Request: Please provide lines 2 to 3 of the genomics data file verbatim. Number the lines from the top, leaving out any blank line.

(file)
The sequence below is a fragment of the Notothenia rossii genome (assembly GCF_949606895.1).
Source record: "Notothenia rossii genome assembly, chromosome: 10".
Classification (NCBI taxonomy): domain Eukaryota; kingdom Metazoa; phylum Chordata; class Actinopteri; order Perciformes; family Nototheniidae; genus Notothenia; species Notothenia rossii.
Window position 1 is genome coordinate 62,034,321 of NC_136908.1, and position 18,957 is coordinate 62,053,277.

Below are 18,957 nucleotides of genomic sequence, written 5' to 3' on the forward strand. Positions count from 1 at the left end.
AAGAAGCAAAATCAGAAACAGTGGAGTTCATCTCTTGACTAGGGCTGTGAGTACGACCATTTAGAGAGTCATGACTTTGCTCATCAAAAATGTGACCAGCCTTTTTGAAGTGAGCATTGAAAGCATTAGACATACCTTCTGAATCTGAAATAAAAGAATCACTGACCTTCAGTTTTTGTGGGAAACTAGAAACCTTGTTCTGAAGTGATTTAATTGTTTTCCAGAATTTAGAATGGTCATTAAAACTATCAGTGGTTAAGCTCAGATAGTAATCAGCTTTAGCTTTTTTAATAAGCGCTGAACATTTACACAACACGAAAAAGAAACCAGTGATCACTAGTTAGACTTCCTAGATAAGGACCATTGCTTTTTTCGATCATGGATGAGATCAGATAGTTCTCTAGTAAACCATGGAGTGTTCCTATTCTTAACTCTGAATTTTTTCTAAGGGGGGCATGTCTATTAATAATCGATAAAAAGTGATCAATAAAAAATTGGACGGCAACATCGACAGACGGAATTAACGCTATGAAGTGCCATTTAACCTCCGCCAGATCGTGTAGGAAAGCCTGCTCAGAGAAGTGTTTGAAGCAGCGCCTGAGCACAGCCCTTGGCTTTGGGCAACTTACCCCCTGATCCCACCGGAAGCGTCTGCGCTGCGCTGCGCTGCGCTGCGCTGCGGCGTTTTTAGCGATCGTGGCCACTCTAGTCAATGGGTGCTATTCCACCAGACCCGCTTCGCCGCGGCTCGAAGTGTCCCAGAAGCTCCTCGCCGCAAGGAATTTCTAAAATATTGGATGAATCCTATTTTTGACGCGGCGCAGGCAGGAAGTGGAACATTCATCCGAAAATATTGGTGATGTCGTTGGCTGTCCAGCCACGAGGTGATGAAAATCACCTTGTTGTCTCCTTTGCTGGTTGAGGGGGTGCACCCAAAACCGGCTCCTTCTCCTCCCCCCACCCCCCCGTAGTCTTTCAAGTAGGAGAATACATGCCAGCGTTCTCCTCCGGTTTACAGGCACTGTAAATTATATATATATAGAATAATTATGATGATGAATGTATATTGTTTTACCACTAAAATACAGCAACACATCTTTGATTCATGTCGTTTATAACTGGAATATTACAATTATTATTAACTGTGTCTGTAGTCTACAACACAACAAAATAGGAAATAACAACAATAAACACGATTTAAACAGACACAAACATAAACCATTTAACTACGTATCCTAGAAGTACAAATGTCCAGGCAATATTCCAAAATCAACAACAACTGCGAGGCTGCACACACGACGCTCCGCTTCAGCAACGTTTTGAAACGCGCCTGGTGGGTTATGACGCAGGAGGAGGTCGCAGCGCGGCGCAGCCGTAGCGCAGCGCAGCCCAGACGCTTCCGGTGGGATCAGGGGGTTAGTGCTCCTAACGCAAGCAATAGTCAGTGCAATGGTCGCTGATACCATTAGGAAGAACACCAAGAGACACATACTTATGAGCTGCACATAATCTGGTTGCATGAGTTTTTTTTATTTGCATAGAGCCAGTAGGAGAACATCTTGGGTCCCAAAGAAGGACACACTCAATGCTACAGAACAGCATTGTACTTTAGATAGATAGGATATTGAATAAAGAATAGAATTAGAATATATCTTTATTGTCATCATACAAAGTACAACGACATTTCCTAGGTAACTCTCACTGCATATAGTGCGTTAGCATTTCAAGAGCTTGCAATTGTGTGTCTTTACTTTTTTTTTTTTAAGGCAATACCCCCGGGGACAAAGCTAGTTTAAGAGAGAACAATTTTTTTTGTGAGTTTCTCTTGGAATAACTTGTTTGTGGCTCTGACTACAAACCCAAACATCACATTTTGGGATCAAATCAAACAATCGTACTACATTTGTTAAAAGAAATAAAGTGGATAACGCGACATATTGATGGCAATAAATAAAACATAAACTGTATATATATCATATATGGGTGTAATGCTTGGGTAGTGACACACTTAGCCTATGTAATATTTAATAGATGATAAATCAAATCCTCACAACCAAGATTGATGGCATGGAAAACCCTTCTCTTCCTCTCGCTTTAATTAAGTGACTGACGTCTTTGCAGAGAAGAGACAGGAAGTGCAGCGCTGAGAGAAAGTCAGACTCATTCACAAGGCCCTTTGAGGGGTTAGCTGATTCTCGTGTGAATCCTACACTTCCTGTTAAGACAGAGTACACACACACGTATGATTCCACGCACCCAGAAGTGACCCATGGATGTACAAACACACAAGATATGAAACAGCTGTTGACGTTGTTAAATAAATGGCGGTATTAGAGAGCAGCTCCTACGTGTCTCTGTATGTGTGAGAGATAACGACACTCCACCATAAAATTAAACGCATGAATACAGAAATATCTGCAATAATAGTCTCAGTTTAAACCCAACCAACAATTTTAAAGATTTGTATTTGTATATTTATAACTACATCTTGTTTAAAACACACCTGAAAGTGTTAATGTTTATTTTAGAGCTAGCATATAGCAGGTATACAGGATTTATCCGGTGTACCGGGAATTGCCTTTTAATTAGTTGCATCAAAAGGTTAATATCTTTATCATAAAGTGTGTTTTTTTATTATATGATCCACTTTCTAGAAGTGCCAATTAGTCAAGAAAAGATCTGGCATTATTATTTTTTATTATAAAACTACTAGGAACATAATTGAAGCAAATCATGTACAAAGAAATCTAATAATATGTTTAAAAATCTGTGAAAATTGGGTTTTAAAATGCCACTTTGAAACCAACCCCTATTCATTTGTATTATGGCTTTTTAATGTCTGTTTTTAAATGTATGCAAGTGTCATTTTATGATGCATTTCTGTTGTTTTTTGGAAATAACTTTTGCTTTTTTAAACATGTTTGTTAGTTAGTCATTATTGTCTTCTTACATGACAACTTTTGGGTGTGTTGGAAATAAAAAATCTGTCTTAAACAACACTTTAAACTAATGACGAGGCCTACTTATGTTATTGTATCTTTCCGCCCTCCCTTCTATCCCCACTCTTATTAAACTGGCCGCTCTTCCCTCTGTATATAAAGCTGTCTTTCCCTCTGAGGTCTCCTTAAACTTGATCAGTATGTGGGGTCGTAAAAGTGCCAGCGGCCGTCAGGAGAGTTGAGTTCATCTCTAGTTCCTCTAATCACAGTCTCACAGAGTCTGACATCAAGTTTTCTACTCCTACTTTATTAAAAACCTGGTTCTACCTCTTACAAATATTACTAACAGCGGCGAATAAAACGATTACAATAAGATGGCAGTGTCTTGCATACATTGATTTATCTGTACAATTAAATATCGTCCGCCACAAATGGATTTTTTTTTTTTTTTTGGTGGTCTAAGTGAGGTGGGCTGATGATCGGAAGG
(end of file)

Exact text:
Source record: "Notothenia rossii genome assembly, chromosome: 10".
Classification (NCBI taxonomy): domain Eukaryota; kingdom Metazoa; phylum Chordata; class Actinopteri; order Perciformes; family Nototheniidae; genus Notothenia; species Notothenia rossii.